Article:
A new report from Futuresource Consulting has found that Google Chromebooks currently make up over 50% of devices used in classrooms across the United States.
The news comes as quite a shock to most analysts, as a report from CNBC notes that Chromebooks accounted for less than 1% of all devices used in classrooms in 2012. Forrester analyst J.P. Gownder said that although Chromebooks have been making progress recently, he found the new data to be "frankly shocking," adding that the devices have quickly and easily gone beyond the popularity of Microsoft and Apple.
The report shows Chromebooks and other devices running on Android accounting for 53% of devices purchased for school use in Q3 of 2015. Meanwhile, both Apple and Microsoft's shares have fallen to 24% each, a drop from 52% and 43% respectively three years ago.
In all, 8.9 million technological devices were sold to K-12 schools and school districts. Of that, 4.4 million were Chromebooks. Broken down, this means an average of 30,000 new Chromebooks are activated in schools across the country each day.
Director of product management for Android and Chrome in business and education, Rajen Sheth says "It's been amazing to us to see that growth happen just in that short amount of time. If you look at the overall market for devices in education, it's actually expanded a lot and Chromebooks have actually taken a lot of the expansion."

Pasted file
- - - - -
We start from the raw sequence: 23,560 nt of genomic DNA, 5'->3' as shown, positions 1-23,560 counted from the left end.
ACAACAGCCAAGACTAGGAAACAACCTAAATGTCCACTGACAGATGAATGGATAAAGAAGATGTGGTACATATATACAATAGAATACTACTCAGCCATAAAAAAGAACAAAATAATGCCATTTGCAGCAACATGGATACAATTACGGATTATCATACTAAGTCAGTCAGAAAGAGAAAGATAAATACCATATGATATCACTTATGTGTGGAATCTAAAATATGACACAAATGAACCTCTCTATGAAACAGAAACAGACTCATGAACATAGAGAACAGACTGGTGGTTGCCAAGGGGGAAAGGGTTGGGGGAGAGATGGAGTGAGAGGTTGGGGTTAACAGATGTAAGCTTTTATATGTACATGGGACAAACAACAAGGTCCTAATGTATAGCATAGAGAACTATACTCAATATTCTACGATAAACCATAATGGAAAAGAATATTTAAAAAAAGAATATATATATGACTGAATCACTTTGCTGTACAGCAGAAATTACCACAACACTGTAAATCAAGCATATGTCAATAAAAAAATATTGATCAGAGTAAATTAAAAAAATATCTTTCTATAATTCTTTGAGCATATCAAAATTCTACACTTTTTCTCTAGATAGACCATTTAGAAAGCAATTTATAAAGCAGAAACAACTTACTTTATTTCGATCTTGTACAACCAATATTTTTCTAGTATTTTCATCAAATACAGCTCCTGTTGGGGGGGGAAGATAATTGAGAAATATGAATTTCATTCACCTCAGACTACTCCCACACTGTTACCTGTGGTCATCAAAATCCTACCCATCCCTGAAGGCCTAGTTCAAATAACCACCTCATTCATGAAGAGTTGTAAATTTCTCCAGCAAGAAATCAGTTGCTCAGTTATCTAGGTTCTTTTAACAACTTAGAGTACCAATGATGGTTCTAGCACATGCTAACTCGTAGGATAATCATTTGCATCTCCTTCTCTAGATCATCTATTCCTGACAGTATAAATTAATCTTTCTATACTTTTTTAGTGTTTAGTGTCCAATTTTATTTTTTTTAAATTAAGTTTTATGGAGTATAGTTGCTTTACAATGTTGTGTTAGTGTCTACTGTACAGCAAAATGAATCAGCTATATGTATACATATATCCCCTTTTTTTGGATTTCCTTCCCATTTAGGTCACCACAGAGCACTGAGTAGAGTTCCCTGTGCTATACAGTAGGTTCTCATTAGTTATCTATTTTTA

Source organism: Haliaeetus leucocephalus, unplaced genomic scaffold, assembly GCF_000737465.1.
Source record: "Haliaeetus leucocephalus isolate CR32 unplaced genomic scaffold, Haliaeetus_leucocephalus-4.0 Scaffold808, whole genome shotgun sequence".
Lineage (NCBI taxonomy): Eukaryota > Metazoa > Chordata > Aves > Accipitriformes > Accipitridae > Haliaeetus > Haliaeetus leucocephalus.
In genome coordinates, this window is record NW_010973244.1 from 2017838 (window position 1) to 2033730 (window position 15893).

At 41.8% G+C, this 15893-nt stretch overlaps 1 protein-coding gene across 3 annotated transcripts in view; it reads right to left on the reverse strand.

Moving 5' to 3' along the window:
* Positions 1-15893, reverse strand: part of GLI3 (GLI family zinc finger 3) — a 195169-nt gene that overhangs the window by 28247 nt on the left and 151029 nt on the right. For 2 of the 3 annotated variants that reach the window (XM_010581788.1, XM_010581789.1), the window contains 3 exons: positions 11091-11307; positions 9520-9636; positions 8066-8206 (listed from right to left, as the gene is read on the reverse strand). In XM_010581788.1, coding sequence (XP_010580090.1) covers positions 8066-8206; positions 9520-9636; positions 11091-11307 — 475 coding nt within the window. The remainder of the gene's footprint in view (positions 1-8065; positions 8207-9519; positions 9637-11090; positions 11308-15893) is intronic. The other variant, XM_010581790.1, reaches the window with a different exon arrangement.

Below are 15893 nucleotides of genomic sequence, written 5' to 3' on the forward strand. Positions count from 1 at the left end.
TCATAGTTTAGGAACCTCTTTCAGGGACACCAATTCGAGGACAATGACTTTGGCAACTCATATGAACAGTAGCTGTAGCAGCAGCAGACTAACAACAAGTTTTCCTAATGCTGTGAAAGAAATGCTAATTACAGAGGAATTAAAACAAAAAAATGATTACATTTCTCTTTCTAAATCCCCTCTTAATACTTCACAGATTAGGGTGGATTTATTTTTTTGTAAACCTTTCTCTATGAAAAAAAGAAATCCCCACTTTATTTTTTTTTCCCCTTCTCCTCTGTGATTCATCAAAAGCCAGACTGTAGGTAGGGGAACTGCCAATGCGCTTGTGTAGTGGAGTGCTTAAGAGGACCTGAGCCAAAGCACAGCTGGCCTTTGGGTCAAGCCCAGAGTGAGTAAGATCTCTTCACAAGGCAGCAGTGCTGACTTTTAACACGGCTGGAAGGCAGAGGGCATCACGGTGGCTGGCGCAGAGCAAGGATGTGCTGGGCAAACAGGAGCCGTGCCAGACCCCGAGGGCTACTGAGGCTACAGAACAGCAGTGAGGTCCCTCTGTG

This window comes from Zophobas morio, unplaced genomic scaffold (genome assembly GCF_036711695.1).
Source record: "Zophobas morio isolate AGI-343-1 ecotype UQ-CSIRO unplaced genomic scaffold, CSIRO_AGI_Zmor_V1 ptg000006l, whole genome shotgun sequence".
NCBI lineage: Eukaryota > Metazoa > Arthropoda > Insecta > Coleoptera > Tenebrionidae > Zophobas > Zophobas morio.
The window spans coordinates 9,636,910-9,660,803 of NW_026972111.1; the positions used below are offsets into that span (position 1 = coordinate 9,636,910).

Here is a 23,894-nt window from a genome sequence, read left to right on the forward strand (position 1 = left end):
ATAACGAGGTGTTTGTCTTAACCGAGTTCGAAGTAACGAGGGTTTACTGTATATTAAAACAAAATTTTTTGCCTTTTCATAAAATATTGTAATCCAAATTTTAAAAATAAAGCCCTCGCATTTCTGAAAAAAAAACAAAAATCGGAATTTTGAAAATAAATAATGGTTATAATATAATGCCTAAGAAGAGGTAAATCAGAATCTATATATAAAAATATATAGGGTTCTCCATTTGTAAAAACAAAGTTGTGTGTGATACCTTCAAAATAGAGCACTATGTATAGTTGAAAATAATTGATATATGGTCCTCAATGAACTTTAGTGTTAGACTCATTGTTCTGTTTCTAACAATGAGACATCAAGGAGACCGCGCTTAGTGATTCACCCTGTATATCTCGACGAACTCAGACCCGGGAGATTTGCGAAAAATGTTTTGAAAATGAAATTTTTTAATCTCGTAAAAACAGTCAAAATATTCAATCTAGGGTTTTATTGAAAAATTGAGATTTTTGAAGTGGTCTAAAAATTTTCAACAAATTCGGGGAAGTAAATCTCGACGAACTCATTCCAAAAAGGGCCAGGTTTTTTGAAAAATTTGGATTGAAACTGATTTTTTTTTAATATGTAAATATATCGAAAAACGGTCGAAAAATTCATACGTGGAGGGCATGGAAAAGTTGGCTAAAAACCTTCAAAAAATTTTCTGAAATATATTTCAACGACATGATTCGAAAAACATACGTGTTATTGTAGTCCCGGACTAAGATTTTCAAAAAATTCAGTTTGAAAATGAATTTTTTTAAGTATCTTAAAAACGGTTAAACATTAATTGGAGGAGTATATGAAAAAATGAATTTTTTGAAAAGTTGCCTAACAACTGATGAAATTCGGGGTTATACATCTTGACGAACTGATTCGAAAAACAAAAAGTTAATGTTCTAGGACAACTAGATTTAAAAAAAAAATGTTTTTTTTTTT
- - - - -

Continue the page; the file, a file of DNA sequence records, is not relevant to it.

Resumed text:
While cost accounts for a large portion of the increase in Chromebook use, and over 11 million devices are expected to be sold to schools in the US alone next year, the company has also been making an increased effort for involvement in the education sector. Google Apps for Education have seen growing popularity, with over 50 million students using them for sharing and collaborating on documents, submitting homework, and completing research projects. Chromebooks come pre-loaded with Google Play for Education software, and range in price from $199 for the CTL J2 Chromebook to $249.99 for the Samsung Chromebook 2, plus a $30 management fee, which also comes with teacher-approved apps and books and offers administrators the ability to easily share content with individuals, classrooms, or entire schools.
In addition, teachers are able to create individualized learning plans that are tailored to the specific needs of each child, writes Harriet Taylor for NBC News.
Futuresource analyst Mike Fisher notes that the education technology market is becoming an increasingly popular one for tech companies to focus on, adding that they are all aware of the importance of the education sector, calling it "critical," writes Aman Jain for ValueWalk. Schools across the country are beginning to bring more of their budgets online while PC and tablet sales in other industries are flatlining.
However, Chromebooks have not seen the same growth outside of the United States, which the report says is due to reduced connectivity across the globe, making this a focus for Google in 2016, writes Mark Wilson for BetaNews.
Year-to-date, Google's stock has risen by 45%.